Unseen Photography - Cities as a Common Ground

At this year’s Unseen, our correspondents in Amsterdam went on a hunt to find artwork and photography of cities. Take a look at what we tracked down with the theme of cities as our common ground.

Published by Sarah on 26/09/2017

Unseen Amsterdam is a year-round platform for contemporary photography. It's THE event that exclusively focuses on whats new in the photography world. Each year Unseen discovers and showcases new talent in photography, providing a channel for up-and-coming talent to showcase their work. It takes place in Amsterdam’s Westergasfabriek, a former gasworks site consisting of several different venues. This year, these venues are transformed to a Photo Pleasure Palace, Unseen Living Room, Book Market, and many more. From the 22nd until 24th of September, Unseen displays a visual paradise of artwork from 53 galleries in 14 countries around the world.

Our city correspondents in Amsterdam took on the challenge to find artwork and photographs of cities; whether that be its people, culture, or landscape. Why did a particular piece catch our attention? What did we like about it? At A City Made by People, the cities we live in are our common ground. By focusing on photography that captures our interpretation of cities, we were able to explore and be inspired by the sixth edition of Amsterdam's Unseen.

Acmbp Amsterdam Unseen Robin

Robin’s Favourite Piece by Kadara Enyeasi

"With a theme as Common Grounds and the global polarisation we witness around cities across the world, this image for me reflects hope. We are all colourful in our own way, despite our background, gender preference, culture and religion. Diversity brings us closer to each other."

Acmbp Amsterdam Unseen Helene2

Helene’s Favourite Piece by Alice Quaresma

I just love the way Alice brings an extra dimension to her photography, it's vibrant and it feels free-spirited. You find these vibrant colours as part of the landscape, as if the shapes are a part of her photography. Then again, the geometrics of this piece are so well-placed that it almost feels thoughtfully calculated. It’s intriguing to me that the two go so well together.

Acmbp Amsterdam Unseen Robyn

Photo credit: Julien Mauve

Robyn’s Favourite Piece by Julien Mauve

Although this image seems far removed from typical city life, it’s sense of isolation really stood out to me. I have this theory that there are daytime cities and nighttime cities. Cities that thrive in the light of day but get cold and lonely by night, or cities that simply come to life the second the sun begins to set.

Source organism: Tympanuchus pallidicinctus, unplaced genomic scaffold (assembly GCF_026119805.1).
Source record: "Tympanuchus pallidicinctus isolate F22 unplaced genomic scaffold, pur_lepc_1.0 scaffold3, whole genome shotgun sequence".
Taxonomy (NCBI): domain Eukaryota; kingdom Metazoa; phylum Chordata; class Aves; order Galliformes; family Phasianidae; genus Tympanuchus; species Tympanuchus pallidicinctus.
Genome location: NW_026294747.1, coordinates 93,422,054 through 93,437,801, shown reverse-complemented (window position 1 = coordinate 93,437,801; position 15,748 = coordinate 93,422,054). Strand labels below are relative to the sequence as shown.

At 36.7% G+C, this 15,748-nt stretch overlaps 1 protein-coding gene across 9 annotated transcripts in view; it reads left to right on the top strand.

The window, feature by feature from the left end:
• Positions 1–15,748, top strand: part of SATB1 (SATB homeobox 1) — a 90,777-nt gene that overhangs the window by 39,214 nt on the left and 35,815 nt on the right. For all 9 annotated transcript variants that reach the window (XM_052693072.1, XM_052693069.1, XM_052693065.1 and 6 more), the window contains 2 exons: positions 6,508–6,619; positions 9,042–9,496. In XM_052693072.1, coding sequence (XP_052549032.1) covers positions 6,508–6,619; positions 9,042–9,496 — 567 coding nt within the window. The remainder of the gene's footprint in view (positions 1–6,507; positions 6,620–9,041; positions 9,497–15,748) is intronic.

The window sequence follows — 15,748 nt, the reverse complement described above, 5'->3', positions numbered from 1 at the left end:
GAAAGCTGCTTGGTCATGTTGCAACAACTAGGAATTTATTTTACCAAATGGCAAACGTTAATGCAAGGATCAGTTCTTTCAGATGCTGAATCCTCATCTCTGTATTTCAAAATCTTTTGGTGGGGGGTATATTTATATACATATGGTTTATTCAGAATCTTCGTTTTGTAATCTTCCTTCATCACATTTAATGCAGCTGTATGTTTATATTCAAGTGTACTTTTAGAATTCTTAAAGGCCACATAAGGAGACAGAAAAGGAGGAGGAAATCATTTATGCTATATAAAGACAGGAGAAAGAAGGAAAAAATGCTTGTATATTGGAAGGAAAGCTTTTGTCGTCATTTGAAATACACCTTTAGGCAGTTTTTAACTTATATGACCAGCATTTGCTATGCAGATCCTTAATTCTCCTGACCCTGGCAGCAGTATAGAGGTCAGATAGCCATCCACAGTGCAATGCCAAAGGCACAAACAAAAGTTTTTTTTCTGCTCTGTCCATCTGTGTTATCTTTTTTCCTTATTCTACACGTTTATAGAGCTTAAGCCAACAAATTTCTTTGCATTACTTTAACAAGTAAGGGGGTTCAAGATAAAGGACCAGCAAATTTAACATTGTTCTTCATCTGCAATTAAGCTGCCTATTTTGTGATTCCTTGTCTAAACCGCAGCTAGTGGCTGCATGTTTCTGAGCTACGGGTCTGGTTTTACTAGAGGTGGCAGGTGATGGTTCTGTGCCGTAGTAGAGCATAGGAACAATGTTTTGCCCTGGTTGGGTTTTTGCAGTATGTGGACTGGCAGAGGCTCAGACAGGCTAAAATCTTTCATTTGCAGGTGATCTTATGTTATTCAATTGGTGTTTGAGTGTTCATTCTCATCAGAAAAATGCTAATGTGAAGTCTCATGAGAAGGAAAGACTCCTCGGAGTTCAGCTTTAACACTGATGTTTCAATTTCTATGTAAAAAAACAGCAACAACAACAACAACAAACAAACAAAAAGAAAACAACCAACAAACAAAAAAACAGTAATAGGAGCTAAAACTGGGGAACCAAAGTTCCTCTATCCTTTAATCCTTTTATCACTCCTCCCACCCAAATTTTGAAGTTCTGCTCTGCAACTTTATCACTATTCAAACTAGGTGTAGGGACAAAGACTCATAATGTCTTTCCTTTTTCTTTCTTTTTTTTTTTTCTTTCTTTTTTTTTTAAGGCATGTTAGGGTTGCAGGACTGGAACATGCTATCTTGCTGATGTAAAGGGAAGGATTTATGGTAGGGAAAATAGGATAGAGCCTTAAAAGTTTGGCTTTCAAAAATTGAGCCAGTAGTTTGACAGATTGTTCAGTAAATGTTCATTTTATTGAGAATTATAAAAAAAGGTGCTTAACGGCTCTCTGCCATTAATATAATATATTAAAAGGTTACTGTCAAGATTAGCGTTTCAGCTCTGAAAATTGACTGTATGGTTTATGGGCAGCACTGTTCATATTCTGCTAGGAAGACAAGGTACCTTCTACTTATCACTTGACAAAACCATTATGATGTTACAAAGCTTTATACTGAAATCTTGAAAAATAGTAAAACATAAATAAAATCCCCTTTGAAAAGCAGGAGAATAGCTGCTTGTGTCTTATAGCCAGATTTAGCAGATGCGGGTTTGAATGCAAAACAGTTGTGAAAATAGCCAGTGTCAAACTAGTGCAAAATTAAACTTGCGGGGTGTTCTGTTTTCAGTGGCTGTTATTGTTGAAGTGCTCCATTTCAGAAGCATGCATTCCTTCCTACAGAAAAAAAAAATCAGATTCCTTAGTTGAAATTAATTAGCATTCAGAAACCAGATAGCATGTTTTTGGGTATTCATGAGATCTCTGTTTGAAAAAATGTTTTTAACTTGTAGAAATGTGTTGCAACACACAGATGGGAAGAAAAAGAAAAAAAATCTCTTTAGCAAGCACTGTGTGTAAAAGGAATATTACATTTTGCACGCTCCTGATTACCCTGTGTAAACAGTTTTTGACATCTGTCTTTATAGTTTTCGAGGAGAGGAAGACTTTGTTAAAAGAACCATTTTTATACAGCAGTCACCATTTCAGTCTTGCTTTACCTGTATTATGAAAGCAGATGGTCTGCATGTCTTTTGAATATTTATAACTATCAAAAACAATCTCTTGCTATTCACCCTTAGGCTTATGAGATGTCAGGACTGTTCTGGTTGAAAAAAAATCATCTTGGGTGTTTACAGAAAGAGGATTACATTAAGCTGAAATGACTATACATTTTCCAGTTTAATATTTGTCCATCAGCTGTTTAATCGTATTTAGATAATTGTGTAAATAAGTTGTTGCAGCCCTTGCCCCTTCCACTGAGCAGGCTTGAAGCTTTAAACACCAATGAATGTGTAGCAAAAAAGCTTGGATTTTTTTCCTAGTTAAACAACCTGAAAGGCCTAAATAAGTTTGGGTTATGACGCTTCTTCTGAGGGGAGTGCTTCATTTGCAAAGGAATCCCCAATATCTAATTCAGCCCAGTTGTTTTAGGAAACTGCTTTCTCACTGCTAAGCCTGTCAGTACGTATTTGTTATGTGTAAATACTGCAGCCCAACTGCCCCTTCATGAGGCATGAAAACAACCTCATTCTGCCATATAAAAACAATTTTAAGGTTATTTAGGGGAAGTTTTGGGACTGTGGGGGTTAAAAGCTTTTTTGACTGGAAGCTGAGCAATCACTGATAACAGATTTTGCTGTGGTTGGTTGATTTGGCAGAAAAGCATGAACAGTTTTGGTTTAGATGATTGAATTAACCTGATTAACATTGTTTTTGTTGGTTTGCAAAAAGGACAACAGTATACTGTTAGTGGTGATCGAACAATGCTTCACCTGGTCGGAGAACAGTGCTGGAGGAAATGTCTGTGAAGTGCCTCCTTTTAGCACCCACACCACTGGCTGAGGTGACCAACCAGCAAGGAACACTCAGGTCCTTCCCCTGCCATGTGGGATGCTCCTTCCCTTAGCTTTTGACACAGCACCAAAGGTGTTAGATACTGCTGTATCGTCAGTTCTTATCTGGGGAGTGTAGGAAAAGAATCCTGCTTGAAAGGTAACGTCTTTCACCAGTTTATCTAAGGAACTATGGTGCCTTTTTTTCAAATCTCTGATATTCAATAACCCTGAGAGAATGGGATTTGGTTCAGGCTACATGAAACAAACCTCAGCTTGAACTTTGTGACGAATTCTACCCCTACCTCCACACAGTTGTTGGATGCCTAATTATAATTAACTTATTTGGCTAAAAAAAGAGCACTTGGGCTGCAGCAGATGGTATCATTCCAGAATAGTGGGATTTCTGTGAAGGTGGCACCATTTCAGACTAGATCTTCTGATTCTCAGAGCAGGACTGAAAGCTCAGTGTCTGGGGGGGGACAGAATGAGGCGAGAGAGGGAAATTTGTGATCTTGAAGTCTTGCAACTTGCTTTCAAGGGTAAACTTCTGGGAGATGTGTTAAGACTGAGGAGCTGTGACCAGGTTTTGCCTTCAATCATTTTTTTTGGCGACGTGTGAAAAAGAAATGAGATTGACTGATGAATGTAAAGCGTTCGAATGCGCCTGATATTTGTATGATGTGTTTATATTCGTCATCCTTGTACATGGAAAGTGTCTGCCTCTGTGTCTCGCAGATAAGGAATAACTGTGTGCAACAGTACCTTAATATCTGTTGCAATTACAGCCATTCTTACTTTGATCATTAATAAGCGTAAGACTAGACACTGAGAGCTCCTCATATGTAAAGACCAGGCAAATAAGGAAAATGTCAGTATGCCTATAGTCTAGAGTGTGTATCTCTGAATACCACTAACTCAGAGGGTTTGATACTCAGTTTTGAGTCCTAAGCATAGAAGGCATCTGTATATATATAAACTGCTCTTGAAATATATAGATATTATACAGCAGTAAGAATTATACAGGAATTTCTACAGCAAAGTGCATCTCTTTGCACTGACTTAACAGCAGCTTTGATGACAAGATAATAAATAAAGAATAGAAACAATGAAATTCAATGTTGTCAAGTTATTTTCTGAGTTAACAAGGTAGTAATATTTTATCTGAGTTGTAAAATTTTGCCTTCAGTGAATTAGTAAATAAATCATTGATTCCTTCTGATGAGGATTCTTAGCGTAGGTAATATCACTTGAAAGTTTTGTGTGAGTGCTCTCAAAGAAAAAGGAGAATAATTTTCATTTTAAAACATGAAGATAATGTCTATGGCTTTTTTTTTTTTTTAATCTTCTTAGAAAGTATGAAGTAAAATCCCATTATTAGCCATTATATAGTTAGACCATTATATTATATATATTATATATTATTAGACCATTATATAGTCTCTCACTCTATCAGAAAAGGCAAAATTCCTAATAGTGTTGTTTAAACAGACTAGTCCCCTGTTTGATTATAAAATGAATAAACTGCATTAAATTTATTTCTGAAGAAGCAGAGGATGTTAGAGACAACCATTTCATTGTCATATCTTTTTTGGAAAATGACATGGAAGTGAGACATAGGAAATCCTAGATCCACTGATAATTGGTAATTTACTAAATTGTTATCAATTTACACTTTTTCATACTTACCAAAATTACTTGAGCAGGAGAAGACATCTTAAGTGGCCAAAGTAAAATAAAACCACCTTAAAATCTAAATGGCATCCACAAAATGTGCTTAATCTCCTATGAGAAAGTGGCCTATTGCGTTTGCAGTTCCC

It’s an idea that particularly resonated with me during my first solo trip to New York City. The days were full of vibrance, noise, and creativity - everything I wanted from the Concrete Jungle. And while I took great joy in requesting a ‘table for one’ and watching the city go by through candlelit restaurant windows; the second I stepped out into the darkened streets, I couldn’t help but feel a pang of loneliness. And for some curious reason, this photo captures exactly that.

Acmbp Amsterdam Unseen Sarah2

Sarah’s Favourite Piece by Yoshinori Mizutani

"Coming from Indonesia, zebra-crosses are constantly ignored. I didn't understand what jaywalking was until I moved to the Netherlands. Back then, I'd simply raise the palm of my hand to let traffic know I was passing through. I thought of it as a norm, I saw it as the way everyone crossed the street. After living in Western cities for my university years, of course that changed.

Overall, this piece just fascinated me. Black and white are such contrasting colours that it makes me think twice of whether the brighter subjects were pasted on there. Zebra-crosses are a big part of our cities, and I like how Yoshinori captures a seemingly silent moment of it."

We had a blast at this year's Unseen, and we can't wait for its next edition. For more information on this event, check out Unseen's website at http://unseenamsterdam.com.

Header Image - Courtesy of Constantinos Drangaynas
Thumbnail Image - Courtesy of Iris Duvekot

Continue reading on A City Made By People